Wednesday, February 16, 2011

Timing the Night

I have no idea how many steps lead up to this place from Myrtle Avenue and that old Cathedral, but I've been told that the stone column that towers above me is one hundred and forty-eight feet high, the world's tallest Doric column for those into obscure records.
Circling around me, slightly filtered by the haze of July evening humidity, the skyline of New York rises as I struggle to regain my breath. Downtown to my left, accented by the lighted spans and cables of the Brooklyn and Manhattan Bridges. Midtown to my right, with the Williamsburgh Bridge in the foreground the odd lumpy shape of the 59th Street Bridge way out there. I am anchored here, after running these massive granite stairs a dozen times down and a dozen times up, at this odd spot where the river bends and New York lies directly north of Brooklyn across the East River.
I know my history. I come to this park to rehab the knee that I now feel swelling beneath the huge steel brace, but things that are gone fascinate me. I see dead people in my nightmares but even in the waking day I see long vanished buildings and places. And this park, well, long before it was a tomb for eleven thousand Revolutionary War soldiers and sailors killed in prisons by their British guards, it was a fort that Washington had tried to defend. And a hundred and fifty years before that losing battle I know that in the bay out there, in the bay beyond the fucking Farragut Houses, beyond the ancient brick Navy Yard wall, beyond all the old buildings and pierhouses and cranes where once a whole fleet of ships were launched to win the World War, beyond all that there were marshes thick with fish and oyster reefs and migrating ducks and pushing through a narrow channel a Dutch sailing ship arrived on a barely comprehended continent and dumped hired Flemish immigrants, Walloons they called them, to populate a new outpost in southern New Netherland.
If I work on it, especially in the settling dusk, I can see the woods and the deep green prairie that stretches to the tide line. And if I wait and let consciousness slip, sparks will start to fly from mud chimneys in the tiny cluster that will begin Breuckelen. Somehow, I know it is still out there.
I get up and begin to limp around, and though the Trade Center illuminates the night over there and the off-duty gun presses against my side under the big loose shirt and I am circling a Monument not built until 1908 in a park created in the 1860s I can find the seventeenth century. I watch those first Europeans pushing along the old Lenni Lenapi trade routes and creating tiny villages, Boswyk, Midwout, Nieuw Amersfort, Nieuw Utrecht, and Gravesend. Stumpy square-rigged ships drift through the harbor mixing with giant dugout canoes. The moon rises over an empire of trees.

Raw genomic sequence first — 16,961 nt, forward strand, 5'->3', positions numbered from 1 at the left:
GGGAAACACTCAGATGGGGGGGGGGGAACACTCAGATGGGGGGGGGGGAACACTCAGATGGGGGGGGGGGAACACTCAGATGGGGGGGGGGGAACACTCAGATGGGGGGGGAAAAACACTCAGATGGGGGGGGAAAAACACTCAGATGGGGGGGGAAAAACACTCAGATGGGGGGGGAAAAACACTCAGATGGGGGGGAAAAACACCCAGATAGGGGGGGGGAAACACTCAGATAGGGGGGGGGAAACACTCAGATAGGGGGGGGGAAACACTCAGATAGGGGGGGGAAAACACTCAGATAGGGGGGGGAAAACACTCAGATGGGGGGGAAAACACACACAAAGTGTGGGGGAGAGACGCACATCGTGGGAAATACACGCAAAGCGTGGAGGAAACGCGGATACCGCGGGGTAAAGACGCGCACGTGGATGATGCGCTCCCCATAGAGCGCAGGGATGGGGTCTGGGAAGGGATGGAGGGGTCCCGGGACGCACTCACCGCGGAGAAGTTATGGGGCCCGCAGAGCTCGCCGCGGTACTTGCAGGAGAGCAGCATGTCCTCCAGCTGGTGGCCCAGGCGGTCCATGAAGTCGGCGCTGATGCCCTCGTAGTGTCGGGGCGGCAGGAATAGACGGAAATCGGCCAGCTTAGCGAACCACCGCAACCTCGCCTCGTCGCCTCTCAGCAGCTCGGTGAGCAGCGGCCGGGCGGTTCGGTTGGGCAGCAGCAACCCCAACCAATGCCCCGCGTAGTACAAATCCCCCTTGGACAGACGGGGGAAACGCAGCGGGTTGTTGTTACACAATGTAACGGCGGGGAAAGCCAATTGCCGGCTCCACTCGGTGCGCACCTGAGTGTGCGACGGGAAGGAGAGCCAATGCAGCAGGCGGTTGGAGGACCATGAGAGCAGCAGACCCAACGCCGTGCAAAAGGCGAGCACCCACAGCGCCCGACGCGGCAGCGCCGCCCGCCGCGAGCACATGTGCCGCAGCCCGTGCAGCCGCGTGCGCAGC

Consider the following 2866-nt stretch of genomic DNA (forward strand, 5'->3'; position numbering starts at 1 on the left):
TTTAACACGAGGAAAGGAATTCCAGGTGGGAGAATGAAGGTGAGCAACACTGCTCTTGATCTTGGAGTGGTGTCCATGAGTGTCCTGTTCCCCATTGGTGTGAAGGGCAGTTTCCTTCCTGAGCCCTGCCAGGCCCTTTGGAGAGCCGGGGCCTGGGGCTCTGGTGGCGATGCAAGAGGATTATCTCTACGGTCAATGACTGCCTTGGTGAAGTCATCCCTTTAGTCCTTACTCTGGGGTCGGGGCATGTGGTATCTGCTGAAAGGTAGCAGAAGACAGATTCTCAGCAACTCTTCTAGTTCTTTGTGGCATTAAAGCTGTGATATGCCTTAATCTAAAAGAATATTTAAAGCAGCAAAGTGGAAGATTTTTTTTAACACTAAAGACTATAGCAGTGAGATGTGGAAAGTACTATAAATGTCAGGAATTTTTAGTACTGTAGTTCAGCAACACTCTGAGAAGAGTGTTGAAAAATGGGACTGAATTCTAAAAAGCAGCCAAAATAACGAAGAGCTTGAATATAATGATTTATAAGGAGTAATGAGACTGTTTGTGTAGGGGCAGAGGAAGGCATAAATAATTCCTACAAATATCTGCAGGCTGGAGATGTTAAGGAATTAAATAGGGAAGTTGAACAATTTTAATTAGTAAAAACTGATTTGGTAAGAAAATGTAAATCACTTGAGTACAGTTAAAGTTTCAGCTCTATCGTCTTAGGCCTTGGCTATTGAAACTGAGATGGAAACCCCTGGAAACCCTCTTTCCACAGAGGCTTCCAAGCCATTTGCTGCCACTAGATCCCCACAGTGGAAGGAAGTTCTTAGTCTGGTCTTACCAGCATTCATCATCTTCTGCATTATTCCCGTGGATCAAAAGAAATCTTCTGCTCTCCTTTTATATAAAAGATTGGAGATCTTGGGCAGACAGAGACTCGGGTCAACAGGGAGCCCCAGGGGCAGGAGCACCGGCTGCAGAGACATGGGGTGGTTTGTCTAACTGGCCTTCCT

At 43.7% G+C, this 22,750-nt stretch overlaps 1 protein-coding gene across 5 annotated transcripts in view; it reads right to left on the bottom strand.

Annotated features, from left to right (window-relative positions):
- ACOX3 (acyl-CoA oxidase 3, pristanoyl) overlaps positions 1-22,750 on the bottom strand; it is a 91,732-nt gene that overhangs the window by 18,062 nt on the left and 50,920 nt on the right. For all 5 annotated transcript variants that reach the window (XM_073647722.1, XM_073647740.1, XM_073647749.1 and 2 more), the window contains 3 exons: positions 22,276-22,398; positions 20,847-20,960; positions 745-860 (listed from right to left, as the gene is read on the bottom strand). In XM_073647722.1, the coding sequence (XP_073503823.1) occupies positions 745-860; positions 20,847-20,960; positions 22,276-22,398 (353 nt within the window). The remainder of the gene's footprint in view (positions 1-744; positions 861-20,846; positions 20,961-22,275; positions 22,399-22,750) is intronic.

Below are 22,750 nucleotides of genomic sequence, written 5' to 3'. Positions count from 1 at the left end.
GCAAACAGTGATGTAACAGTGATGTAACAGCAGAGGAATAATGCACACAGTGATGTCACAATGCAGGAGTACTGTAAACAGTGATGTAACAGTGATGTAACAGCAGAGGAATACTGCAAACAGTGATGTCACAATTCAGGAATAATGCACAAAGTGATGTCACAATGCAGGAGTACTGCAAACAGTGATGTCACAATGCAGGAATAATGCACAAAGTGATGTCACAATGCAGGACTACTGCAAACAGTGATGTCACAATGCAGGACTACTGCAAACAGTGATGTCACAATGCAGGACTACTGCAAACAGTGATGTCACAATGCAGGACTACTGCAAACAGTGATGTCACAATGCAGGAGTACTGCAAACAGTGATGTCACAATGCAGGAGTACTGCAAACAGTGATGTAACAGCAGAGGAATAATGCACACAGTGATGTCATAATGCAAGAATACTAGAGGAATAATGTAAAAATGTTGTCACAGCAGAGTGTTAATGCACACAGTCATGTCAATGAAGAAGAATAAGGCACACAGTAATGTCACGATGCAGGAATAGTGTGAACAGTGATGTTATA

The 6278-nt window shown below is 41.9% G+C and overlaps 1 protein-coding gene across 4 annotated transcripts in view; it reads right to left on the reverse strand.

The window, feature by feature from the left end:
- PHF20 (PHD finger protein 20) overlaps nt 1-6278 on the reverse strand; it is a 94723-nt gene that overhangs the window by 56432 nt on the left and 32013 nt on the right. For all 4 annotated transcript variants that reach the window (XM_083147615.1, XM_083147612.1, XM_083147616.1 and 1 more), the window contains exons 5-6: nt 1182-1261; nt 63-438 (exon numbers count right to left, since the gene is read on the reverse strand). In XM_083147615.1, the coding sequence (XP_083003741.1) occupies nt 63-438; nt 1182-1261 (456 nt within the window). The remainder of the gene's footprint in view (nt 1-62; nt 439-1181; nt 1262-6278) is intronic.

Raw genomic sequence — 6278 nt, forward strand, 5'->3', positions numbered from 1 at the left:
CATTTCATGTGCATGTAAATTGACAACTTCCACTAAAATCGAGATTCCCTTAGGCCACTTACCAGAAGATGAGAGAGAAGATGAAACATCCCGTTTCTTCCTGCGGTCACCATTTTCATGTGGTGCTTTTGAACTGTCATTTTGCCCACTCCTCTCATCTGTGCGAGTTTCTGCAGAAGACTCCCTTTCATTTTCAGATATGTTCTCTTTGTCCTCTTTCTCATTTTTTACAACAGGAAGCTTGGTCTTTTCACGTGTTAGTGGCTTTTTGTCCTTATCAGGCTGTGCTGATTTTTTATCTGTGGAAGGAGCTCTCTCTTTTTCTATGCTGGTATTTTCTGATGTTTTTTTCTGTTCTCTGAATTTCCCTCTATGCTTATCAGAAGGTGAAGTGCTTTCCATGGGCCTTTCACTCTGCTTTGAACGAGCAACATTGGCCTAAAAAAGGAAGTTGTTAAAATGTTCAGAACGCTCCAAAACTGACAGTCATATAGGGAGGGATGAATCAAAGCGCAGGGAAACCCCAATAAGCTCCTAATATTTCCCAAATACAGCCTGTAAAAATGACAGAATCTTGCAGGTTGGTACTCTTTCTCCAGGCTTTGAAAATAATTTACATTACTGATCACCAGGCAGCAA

A gunshot echoes from somewhere in the projects below, followed almost instantly by the wail of sirens, and the late twentieth century pours back. In a single breath settlements turn to villages, villages to towns, towns to America's largest cities, those cities meld into the capital of the world. Wars scorch the earth and demand industrial force. The trees lose their place in the skyline and the water runs gray. And then I am here, a knight of these streets, a victim of these streets, a child of these streets.
I turn and walk south along a winding path most white guys would think dangerous in this now dark place. But behind me eleven thousand martyrs of the Revolution guard my back, and as the sirens fade behind the receding hill, I can start to let myself float in time again, and my street becomes new in the moonlight. As I cross DeKalb Avenue and step onto the wide slate sidewalk I find 1845 and this new suburb up the long grade from Brooklyn. Just before I begin to limp up my stoop I'm sure I hear the rattle of the horse-drawn trolley coming from the ferry.
"Where've you been?" Katie asks, looking at me with the expected mix of concern and anger, "I've been worrying." "Sorry," I say, "I guess I got a little lost."

copyright 2005-2011 by Ira David Socol

Friday, February 11, 2011

Omaha

For reasons not completely clear even all these years later I rush from somewhere in the far west via Greyhound Bus (yes, Greyhound Bus) toward Chicago where I will meet my father but seventy miles short of Omaha a blizzard begins and an hour later this bus is stuck in the snow on Interstate 80 next to a Coca-Cola truck whose driver offloads huge quantities of his product to us as gifts just before the bottles and even cans start to explode in the vacuum of Midwestern winter cold, we fall into darkness and maybe even sleep wrapped in white flakes rushing past the faint odor of diesel exhaust and the soft pops of thousands of carbonated beverage packagings failing. In the morning a National Guard tank pulls us to a cleared spot on the highway and we proceed in slow parade to the Omaha Bus Station the grimy art deco space we should all have expected which is filled with refugees from the precipitation which is at least four feet deep there is not much to do there but food seems plentiful and prices through midwestern politeness have remained in check and I have enough cigarettes and probably enough joints and meet a woman who claims to be from Walla-Walla though this may be a verbal disguise who criticizes my cigarette choices, suspects me of being a junkie, drinks some of the Coke I have stockpiled and has sex with me three times in a small office the door of which I "credit card" (actually my driver's license) before the road is declared open and I begin moving east again. In Chicago I am sure my dad has pneumonia and he is sure this is not true but I make him drink much cough syrup with decongestant as I drive his car straight through to New York in one shot so he will be home, arriving at the George Washington Bridge at sunrise on a forgotten morning when I was still a kid.

copyright 2004-2011 by Ira David Socol